Who’s going to stand with Baron Corbin, inside the WWE, or out? Better get off your butts quick. We’ve seen what happens when you defy the company line.

Indy Podcast Round Up – September 4

I’m a little late this week, but couldn’t skip. This was a great week for local regional independent wrestling podcasts, and if you’re even curious about what’s going on with indy wrestlers, you need to check these shows out.

First this week: Talkin’ the Business has one of the best promoters and the greatest minds in wrestling today as their guest. The man who saved CZW and also runs the very popular women’s promotion WSU D.J. Hyde shares his story about his history with CZW and where he sees the promotion going in the future. Having recently watched a little of CZW on the Highspots Network, I can tell you CZW is head and shoulders above the rest in production values, and they’re poised to continue growing in the near future.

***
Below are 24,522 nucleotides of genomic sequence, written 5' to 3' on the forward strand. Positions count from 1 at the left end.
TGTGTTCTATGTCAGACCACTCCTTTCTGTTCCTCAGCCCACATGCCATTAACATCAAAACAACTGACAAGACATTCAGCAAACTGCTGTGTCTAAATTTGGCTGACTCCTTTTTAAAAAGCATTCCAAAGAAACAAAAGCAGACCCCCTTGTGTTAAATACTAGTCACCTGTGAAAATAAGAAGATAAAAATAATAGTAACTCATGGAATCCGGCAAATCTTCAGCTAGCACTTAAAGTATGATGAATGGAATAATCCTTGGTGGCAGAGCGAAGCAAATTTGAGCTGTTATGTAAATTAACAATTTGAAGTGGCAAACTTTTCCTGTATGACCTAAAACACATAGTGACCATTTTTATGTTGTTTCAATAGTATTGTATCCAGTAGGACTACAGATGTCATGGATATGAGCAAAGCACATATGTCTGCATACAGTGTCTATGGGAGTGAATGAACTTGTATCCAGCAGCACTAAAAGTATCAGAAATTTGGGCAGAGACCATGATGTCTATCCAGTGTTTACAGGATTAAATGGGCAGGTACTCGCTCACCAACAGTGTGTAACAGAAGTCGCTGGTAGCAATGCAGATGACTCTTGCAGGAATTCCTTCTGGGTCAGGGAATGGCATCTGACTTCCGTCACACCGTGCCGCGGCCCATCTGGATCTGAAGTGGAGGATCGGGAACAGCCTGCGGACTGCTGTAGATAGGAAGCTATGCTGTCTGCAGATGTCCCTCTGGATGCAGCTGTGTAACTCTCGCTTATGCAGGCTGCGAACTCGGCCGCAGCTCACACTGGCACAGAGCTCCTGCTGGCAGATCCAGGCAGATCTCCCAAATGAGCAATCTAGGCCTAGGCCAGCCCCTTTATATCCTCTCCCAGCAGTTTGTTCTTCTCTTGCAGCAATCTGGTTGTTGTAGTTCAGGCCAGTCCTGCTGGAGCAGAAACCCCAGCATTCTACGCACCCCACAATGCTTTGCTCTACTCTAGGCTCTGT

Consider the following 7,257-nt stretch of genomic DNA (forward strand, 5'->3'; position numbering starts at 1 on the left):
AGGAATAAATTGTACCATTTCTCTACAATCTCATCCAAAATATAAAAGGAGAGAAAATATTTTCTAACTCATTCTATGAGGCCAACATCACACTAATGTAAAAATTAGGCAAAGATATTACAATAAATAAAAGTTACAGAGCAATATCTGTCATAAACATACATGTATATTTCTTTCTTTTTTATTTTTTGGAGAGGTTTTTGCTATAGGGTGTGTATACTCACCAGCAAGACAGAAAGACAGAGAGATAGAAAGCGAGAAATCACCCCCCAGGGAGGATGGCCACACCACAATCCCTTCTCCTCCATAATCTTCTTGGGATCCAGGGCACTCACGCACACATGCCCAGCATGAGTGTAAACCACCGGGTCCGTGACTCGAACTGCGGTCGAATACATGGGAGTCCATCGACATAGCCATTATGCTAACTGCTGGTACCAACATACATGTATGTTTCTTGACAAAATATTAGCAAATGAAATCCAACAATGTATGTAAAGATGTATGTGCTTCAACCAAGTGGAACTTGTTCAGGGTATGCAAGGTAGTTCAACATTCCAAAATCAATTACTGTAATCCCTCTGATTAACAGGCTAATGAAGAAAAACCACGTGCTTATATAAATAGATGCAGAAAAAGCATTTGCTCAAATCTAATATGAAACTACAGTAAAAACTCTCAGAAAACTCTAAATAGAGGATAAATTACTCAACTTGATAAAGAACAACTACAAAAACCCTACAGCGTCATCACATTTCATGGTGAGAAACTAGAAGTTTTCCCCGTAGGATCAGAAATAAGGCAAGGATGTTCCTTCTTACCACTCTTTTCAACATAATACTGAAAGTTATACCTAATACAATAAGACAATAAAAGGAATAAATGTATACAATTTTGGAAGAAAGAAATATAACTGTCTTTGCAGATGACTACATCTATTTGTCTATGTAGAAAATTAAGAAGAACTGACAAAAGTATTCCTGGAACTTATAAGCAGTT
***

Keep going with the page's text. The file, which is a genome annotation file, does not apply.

Kick Out at Two has a must-hear show as well, a live recorded interview with 80 crazed wrestling fans at the Scenic City Invitational talking to Kerry and Nick of the Carnies. It’s a bit chaotic in points because it was the middle of the night and everyone had been drinking, but there’s some great stories as well as Kerry Awful’s pearls of wisdom for aspiring wrestlers and dreamers.

Finally, don’t skip on Dave Dynasty’s last two shows either. The Monday August 28 program featured Dick the Bruiser, Jr., talking about his start as the Golden Lion, his baseball career, and working for his father-in-law, the late, great Dick the Bruiser.

Download the Dave Dynasty Show, the Kick Out at Two Podcast, and Talkin’ the Business on iTunes or wherever you download or steal your podcasts.